Researchers believe they have worked out how the United States National Security Agency (NSA) is able to break digital encryption used on the internet and intercept potentially trillions of connections.
A team of computer scientists from US and French universities alongside Microsoft looked into rumours that the NSA has in recent years been able to crack present encryption.
They studied the Diffie-Hellman method of exchanging digital keys between internet-connected computers to encrypt virtual private networking, website, email and other traffic.
Diffie-Hellman has until now been thought to be safe against encryption breaking and protect against mass surveillance, if keys larger than 512 bits are used.
The D-H protocol negotiation starts with the client and server agreeing on a large prime number with a particular form, which would require a vast amount of computational effort to calculate.
However, a paper entitled Imperfect Forward Secrecy: How Diffie-Hellman Fails In Practice [pdf] points to an implementation weakness within many clients and servers that means they reuse the same prime numbers.
Two of the researchers, Alex Haldeman and Nadia Heninger, said that for 1024-bit primes, the most common D-H key strength used currently, a special-purpose hardware-equipped computer would cost a few hundred million US dollars to build.
It's a sum well within the NSA's computer network exploitation budget of US$1 billion in 2013.
Such a system would be able to break one Diffie-Hellman prime a year.
Researcher Nicholas Weaver of the International Computer Science Institute in Berkeley, California, analysed the paper, and said the scientists were "almost certainly correct that the technique they describe is used by the NSA, in bulk, to perform a massive amount of decryption of internet traffic."
Weaver noted that while an NSA supercomputer could break 1024-bit Diffie-Hellman, longer keys like 3072-bit, elliptic curve D-H and RSA encryption could not be cracked in the same way.
For the NSA, being able to break commonly used encryption would have an enormous payoff, the researchers said.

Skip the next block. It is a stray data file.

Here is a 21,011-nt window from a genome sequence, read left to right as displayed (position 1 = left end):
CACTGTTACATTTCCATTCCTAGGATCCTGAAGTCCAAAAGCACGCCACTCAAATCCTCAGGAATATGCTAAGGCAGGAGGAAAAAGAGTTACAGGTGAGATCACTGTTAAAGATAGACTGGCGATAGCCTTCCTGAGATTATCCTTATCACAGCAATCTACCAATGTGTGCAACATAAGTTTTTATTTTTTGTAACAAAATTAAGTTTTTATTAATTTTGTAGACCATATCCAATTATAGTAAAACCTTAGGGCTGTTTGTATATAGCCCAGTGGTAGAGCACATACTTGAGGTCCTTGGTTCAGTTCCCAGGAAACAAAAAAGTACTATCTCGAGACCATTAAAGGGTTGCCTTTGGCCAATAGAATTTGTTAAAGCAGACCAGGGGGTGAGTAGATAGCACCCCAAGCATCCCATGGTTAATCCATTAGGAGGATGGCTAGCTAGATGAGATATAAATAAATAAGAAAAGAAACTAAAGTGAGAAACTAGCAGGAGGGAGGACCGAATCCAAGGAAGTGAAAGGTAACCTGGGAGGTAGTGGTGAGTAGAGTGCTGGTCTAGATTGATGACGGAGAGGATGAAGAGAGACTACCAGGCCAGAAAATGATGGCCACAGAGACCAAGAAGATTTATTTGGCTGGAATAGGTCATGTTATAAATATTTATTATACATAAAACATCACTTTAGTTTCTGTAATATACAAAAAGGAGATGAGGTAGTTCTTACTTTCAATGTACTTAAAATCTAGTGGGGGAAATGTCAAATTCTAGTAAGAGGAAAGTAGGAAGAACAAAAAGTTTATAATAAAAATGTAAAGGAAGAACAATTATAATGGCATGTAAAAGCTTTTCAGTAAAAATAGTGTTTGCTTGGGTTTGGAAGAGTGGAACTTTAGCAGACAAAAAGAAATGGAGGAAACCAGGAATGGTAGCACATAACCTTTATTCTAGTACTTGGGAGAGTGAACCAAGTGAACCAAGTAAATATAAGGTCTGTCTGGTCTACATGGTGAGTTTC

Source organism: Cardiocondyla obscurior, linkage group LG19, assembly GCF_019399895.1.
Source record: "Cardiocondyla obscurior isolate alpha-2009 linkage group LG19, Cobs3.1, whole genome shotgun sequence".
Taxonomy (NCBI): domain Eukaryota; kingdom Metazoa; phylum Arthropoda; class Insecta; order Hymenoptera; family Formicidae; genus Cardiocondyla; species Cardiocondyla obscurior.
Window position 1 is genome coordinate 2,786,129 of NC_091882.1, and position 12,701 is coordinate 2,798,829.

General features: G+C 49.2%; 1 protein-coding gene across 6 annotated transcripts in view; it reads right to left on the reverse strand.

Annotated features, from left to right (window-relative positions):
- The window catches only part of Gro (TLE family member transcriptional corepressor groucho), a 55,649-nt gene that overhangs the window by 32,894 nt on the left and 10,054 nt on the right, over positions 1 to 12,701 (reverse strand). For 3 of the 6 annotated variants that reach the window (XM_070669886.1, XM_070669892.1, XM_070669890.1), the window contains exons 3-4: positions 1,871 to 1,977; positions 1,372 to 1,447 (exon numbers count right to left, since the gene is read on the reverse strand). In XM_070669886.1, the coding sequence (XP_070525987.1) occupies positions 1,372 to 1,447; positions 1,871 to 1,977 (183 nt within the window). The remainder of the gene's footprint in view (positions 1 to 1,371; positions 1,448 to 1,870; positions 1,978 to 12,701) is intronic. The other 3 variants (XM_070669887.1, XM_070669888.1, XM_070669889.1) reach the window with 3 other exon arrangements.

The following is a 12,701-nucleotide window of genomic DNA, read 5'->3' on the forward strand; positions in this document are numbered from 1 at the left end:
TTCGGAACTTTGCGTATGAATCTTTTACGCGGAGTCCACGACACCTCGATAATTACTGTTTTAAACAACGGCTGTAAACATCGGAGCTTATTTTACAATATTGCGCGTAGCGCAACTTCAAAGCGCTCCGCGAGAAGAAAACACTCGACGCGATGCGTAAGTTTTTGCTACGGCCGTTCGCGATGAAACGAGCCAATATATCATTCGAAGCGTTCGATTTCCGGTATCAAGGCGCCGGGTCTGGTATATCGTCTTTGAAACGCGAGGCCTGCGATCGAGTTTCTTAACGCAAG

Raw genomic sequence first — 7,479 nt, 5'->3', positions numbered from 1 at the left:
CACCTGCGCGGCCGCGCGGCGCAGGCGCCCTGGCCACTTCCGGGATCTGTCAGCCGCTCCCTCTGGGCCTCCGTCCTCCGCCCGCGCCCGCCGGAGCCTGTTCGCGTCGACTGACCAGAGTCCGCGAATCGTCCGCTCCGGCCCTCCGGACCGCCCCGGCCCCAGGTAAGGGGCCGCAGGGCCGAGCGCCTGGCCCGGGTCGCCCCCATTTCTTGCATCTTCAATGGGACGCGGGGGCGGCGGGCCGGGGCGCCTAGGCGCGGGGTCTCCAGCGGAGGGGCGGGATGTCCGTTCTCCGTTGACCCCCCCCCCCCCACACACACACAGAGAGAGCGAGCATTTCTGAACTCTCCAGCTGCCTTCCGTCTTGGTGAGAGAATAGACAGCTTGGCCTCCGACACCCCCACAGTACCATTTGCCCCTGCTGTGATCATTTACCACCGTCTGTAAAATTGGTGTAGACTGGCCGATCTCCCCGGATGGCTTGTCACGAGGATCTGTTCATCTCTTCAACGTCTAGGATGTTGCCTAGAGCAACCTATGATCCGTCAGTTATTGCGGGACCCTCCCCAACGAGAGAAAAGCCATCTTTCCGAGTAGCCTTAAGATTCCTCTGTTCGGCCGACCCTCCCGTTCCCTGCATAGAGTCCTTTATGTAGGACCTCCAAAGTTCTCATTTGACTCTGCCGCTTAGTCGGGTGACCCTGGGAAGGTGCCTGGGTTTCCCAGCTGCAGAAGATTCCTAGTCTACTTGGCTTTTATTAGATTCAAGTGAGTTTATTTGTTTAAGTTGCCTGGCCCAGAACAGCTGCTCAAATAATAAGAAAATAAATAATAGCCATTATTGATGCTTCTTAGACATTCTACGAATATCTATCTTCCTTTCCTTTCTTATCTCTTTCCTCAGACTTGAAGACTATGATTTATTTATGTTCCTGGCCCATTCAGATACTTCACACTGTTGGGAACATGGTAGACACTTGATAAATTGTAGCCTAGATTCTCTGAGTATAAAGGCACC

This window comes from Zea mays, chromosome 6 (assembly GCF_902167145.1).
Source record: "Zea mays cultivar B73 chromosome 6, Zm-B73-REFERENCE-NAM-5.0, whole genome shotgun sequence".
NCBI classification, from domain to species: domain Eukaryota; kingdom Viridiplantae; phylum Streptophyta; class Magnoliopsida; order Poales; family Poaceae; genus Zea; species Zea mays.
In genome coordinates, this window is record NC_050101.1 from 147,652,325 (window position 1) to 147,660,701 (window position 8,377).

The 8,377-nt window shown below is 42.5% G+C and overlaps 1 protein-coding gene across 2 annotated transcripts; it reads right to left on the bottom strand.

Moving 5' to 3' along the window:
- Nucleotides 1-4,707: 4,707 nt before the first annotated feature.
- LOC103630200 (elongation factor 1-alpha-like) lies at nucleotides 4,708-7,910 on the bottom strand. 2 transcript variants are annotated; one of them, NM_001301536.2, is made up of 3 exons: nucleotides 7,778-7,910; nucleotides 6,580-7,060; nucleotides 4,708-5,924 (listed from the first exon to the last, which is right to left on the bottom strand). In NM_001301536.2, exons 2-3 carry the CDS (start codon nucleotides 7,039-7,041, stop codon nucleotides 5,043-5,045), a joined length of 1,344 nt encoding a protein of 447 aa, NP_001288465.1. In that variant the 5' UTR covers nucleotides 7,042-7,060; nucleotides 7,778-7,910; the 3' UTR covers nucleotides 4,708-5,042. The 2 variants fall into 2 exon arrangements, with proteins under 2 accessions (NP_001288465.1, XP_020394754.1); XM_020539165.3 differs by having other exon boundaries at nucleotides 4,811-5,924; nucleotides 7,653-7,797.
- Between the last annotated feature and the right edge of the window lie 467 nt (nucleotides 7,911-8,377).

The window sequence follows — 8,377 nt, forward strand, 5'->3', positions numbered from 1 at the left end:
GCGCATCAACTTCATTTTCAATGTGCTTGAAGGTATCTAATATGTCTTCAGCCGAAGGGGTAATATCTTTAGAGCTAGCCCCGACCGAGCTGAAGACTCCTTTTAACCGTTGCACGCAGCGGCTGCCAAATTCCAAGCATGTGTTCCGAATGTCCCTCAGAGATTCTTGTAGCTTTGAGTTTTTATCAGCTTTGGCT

"Breaking a single, common 1024-bit prime would allow NSA to passively decrypt connections to two-thirds of VPNs and a quarter of all SSH servers globally," they wrote.
"Breaking a second 1024-bit prime would allow passive eavesdropping on connections to nearly 20 percent of the top million HTTPS websites.
"In other words, a one-time investment in massive computation would make it possible to eavesdrop on trillions of encrypted connections."
While the researchers said they could not prove for certain that the NSA is breaking internet encryption and eavesdropping and intercepting traffic, they believe their analysis of the weaknesses in Diffie-Hellman implementations fits what is known already about the spy agency's decryption abilities better than other explanations.
The NSA working as both the poacher and game keeper when it comes to encryption is problematic, Haldeman and Heninger said. It means the agency could be exploiting weak Diffie-Hellman while only taking small steps to fix the problems.
"This state of affairs puts everyone’s security at risk. Vulnerability on this scale is indiscriminate—it impacts everybody’s security, including American citizens and companies—but we hope that a clearer technical understanding of the cryptanalytic machinery behind government surveillance will be an important step towards better security for everyone," they wrote.
Weaver said it was critical that users who wish to protect themselves from "Applied Kleptography" or stealing of digital keys for mass surveillance move away from 1024-bit Diffie-Hellman.
Devices deployed today will be in use for a decade, the researchers wrote, which is as long as adverseries can use the above-mentioned techniques for eavesdropping and interception.